No scanners yet

The Road Transport Forum does not support scanner technology fitted to freighters.

Nick Leggett says transporters support changes and improvements to the transportation of animals. But he points out that “you can’t design a law around technology which is not currently available”.

“First, there needs to be negotiation on whether there is enough demand and, on the required infrastructure and investment. 

“We are merely a link in the chain, the PICAs after all pass on movement information rather than transporters who are essentially unrelated to the process. For now, the ultimate responsibility still rests with PICAs to scan animal.”

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Lely offerings for the future

Dutch robotic specialist Lely launched a new farm management application called Horizon at its recent Future Farm Days 2020.

Designed to connect data from a range of on-farm equipment and suppliers into one management system, it creates a real-time decision-support platform, to make the farmer’s life easier, the herd healthier and the farm more profitable, says Lely.

Developed over a 24-month period, with over 100 test farmers in seven countries, working with 75 engineers, designers, farm management advisors, veterinarians and AI specialists, the new application will eventually replace the current Lely T4C management system. It uses smart algorithms and the cloud to deliver data that is processed into actionable information that is always accessible on any device in a user-friendly way.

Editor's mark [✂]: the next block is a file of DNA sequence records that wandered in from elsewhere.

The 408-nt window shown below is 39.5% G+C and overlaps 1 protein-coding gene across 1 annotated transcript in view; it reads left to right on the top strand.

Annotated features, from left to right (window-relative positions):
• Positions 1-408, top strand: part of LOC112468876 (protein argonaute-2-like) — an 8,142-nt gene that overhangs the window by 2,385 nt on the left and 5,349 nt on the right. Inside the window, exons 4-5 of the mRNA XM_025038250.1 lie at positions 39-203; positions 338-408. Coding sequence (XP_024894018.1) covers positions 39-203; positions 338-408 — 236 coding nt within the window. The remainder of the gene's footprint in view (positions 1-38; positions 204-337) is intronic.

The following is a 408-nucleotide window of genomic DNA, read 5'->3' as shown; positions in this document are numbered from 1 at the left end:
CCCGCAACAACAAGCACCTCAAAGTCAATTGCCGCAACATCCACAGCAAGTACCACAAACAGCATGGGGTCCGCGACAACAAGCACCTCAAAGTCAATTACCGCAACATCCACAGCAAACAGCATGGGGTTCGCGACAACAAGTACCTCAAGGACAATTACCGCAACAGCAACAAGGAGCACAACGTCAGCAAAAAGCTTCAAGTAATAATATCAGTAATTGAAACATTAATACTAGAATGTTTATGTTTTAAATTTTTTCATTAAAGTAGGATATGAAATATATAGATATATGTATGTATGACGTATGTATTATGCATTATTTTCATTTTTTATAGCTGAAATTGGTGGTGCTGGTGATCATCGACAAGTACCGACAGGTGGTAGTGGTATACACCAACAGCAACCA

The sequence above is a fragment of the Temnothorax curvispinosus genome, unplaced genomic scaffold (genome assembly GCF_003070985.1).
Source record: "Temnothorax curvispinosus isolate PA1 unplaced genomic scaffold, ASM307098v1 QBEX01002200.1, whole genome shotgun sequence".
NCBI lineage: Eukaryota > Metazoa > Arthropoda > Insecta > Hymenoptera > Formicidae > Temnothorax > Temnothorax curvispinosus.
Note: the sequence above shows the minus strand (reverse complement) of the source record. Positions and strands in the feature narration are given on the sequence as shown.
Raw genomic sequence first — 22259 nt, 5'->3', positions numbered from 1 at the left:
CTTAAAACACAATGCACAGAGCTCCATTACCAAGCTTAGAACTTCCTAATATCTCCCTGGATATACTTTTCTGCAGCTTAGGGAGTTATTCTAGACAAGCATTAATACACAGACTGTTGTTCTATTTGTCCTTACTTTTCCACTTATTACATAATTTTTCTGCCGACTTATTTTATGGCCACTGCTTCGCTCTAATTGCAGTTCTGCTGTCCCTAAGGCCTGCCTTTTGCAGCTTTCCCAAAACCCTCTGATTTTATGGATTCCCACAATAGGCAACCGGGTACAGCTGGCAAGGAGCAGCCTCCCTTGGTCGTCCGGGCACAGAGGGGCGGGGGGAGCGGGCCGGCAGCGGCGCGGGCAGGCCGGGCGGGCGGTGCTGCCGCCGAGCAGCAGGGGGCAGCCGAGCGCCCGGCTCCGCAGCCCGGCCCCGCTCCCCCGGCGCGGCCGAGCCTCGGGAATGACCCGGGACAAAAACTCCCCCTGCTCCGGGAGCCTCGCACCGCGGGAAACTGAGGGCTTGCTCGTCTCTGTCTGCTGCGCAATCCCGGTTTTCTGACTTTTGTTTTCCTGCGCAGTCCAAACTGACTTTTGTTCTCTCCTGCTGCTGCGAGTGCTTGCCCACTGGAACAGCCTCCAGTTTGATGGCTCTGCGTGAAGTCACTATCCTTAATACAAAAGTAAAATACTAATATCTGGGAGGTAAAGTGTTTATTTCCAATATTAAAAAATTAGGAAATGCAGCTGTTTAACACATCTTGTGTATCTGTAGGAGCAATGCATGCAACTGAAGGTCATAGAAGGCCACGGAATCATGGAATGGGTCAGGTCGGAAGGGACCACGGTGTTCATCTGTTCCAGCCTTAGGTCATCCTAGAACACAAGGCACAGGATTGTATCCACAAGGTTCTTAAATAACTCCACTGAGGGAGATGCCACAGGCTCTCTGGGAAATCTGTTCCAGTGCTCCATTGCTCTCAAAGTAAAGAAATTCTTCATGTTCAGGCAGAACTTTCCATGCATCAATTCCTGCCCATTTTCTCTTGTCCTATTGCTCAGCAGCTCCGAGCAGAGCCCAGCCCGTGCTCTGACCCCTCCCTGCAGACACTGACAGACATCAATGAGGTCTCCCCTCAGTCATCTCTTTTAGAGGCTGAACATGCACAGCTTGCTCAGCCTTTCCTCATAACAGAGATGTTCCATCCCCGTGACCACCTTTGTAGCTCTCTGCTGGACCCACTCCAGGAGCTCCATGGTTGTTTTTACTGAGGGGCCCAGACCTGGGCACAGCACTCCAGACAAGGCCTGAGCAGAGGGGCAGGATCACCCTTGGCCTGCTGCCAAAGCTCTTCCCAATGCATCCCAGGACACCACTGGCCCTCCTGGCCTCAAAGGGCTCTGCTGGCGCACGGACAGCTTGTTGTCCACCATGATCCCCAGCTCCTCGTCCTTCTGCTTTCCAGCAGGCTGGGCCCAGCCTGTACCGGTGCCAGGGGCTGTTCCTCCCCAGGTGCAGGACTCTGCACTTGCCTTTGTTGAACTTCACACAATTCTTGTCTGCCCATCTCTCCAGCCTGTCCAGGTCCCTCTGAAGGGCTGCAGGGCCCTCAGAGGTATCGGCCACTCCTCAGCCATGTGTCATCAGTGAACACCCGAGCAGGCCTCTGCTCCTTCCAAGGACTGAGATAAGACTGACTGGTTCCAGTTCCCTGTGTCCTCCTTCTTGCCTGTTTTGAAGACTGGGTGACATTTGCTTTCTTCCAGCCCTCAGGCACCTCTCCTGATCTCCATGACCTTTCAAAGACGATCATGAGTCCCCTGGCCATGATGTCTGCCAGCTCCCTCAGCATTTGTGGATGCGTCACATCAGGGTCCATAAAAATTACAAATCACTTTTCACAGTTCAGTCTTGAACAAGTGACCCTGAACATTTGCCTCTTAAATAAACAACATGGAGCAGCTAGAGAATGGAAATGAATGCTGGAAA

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To ensure full support in the migration to Lely Horizon, existing Lely T4C customers will be personally informed by their Lely Center before the end of 2020.

The migration is planned in a phased approach, from country to country, over the year 2021.

Also launched at the event, Lely Exos is an autonomous concept for harvesting and feeding fresh grass to the herd.

The company suggests that feeding fresh grass makes better use of available roughage, suggesting “fresh” has between 10 and 20% more nutritional value than grass silage, as there are minimal losses typically seen during mowing, tedding, raking, harvesting and feeding.

Lely suggests that feeding fresh grass over an extended season reduces the amount of silage that has to be conserved, reduces the need for concentrates and bought-in feed and increase the margin made on each litre of milk produced.

Based around an all-electric vehicle that mows and feeds, Exos is light weight and uses soil friendly technology, that can be exploited throughout the growing season. Design to work 24/7 as feed requirements change, the system places no constraints on labour or time, while it is also designed to work in tandem with the Lely Vector automatic feeding systems.

In operation, Exos also collects field data as it goes about its job, giving framers live data on grass supply and lending itself to a further concept of delivering a targeted liquid fertiliser as it passes over a harvested area.